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Jin East provides oddly average cuisine

By Sara Kay, Features Editor

Restaurants in Garden City are surrounded by constant competition. The diversity of food in the area has grown over the past several years, and a majority of these places belong in the "great" category or the "not-so-great" category.  Jin East, on Franklin Avenue right in the center of Garden City, unfortunately falls into neither of these categories.  But I don't necessarily find that to be a bad thing.  I wouldn't call Jin East not-so-great, but I wouldn't call it great either.  I found Jin East to be outstandingly average, but it was the outstanding part that would keep me going back.

The inside of Jin East is quiet but has an air of trendiness that separates it from the other restaurants in the area. I found it to be very calming, a restaurant trait that I appreciate, since several places make it impossible to hear yourself think inside their walls, let alone the people you're sitting with. With seating for 25 people in the main dining area, including four tables on the ground for a traditional Japanese dining experience, Jin East screams date night. The service at Jin East was also a part of my outstandingly average dining experience, because although they were attentive, it got to the point where I felt I was talking more with the servers, of which there were two constantly around us, more than my own dining companions. Some may find this to be a server doing their job efficiently; I find it to be a server fishing for a bigger tip.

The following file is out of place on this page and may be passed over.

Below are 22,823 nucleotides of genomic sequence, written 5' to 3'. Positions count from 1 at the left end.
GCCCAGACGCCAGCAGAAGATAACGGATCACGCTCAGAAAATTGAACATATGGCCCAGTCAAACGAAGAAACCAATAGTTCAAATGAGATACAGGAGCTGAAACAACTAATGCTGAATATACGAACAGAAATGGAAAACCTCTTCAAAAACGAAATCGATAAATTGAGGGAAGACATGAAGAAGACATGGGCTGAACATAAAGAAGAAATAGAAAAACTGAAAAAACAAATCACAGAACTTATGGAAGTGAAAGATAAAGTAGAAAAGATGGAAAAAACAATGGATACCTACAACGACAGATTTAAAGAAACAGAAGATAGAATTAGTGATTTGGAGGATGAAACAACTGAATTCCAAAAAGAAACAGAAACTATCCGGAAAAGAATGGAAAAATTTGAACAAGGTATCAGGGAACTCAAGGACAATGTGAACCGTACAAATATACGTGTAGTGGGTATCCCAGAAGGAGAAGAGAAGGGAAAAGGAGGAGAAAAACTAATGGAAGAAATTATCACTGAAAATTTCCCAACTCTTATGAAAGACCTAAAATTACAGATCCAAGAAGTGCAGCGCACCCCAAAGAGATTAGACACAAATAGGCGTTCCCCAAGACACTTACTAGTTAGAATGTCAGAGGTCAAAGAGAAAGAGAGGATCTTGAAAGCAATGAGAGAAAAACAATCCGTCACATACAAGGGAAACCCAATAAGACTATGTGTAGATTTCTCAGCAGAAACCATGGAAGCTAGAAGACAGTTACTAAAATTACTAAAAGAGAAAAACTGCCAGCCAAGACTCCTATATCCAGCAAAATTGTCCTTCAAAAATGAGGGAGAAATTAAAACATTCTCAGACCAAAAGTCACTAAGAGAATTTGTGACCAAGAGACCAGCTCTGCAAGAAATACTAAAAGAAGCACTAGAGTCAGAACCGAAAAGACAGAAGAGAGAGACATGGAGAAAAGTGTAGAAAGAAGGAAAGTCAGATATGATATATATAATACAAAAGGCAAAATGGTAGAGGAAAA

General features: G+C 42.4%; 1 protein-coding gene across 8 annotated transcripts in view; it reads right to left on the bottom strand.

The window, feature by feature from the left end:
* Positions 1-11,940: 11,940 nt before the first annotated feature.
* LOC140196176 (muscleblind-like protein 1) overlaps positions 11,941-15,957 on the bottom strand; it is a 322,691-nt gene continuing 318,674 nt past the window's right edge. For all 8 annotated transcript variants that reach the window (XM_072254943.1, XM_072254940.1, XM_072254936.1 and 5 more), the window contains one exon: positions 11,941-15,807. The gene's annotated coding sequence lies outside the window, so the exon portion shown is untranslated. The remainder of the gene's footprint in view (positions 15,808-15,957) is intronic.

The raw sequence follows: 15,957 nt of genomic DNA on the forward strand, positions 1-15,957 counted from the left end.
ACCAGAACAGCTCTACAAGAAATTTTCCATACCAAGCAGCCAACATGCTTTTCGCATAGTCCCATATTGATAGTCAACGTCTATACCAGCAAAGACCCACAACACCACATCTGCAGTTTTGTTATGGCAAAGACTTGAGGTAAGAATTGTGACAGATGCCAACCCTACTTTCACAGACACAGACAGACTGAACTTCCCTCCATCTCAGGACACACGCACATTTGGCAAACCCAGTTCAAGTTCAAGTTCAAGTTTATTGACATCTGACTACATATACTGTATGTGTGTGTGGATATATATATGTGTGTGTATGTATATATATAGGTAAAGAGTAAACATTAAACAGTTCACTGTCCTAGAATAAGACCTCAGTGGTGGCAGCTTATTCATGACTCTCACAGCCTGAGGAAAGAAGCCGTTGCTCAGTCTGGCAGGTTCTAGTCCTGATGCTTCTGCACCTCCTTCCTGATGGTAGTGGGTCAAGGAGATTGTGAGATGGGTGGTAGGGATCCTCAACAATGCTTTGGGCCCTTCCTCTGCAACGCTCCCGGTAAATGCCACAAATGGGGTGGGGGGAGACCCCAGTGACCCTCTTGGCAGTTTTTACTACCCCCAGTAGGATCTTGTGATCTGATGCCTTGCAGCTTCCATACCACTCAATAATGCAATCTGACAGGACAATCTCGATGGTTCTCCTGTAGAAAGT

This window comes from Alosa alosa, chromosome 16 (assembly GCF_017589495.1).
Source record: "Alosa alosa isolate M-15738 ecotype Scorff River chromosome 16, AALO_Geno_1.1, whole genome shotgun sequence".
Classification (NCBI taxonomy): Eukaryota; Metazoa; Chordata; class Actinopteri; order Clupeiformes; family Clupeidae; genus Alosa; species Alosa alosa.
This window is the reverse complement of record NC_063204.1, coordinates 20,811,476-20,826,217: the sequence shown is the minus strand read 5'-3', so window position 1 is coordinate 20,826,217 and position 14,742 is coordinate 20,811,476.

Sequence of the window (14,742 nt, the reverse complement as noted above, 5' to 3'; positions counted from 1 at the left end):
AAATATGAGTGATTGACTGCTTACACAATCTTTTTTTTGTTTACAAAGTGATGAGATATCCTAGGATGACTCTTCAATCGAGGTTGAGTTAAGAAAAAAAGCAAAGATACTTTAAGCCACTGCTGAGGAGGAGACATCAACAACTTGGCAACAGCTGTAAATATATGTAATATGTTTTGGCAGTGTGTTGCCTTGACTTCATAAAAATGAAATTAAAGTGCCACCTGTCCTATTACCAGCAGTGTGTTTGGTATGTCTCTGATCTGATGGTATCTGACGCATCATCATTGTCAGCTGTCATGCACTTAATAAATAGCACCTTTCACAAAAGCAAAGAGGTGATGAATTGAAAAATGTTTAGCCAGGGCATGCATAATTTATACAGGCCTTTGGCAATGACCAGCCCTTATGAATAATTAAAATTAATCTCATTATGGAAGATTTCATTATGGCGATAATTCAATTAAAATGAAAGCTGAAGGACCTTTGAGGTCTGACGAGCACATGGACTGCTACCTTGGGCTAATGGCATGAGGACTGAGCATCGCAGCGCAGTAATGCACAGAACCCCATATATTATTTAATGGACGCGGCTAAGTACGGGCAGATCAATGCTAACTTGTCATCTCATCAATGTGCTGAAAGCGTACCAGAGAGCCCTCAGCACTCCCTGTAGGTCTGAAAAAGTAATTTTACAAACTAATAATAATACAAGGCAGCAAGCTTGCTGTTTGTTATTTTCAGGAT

Our meal started with the best bowl of miso soup I've ever had.  The scallions were fragrant and crunchy, and the tofu was in small cubes instead of giant blocks.The best part was the broth; which was so flavorful and yet did not have the typical salty flavor that miso soup tends to have. It was light and clean, and a perfect start to our dinner.  The soft shell crab appetizer with a ponzu sauce was tasty, but I liked the sauce more than the crab itself. The citrusy flavor of the ponzu gave the necessary acidity to the crab so its heavy fried crust wouldn't be so bland. 

Our main courses consisted of several different sushi rolls and a teriyaki entrée.  The sushi was very satisfying; the fish was incredibly fresh and flavorful and was complemented well by crunchy cucumber, creamy avocado and jalapeno peppers with just the right amount of heat. The entrée portion of my dinner however was not as satisfying as the rest. My tofu and vegetable teriyaki, while the teriyaki sauce was pleasantly sweet, was lacking in other areas. The tofu was cooked perfectly, but was covered in what was probably meant to be a crunchy teriyaki glaze, but looked more like a sesame seed jelly gone wrong.  Instead of being crunchy, this outer layer was gummy and had an unappetizing taste and consistency. The vegetables, which were hidden underneath all the tofu, were overcooked to a mushy pile of onions and peppers. 

Jin East has all the qualities of a restaurant that has only been open for a year or two; its service is kind of shoddy and some of the food is great while the rest left something to be desired.  Overall, Jin East is lacking a good consistency that will keep people coming back. But that is just it, Jin East has only been open since 2008, and has plenty of room to grow.  In time, Jin East will have all the qualities of an outstanding Japanese restaurant, and I plan to be a diner in that room when that happens.

The sushi bar at Jin East. (Alex Enderle/The Chronicle)

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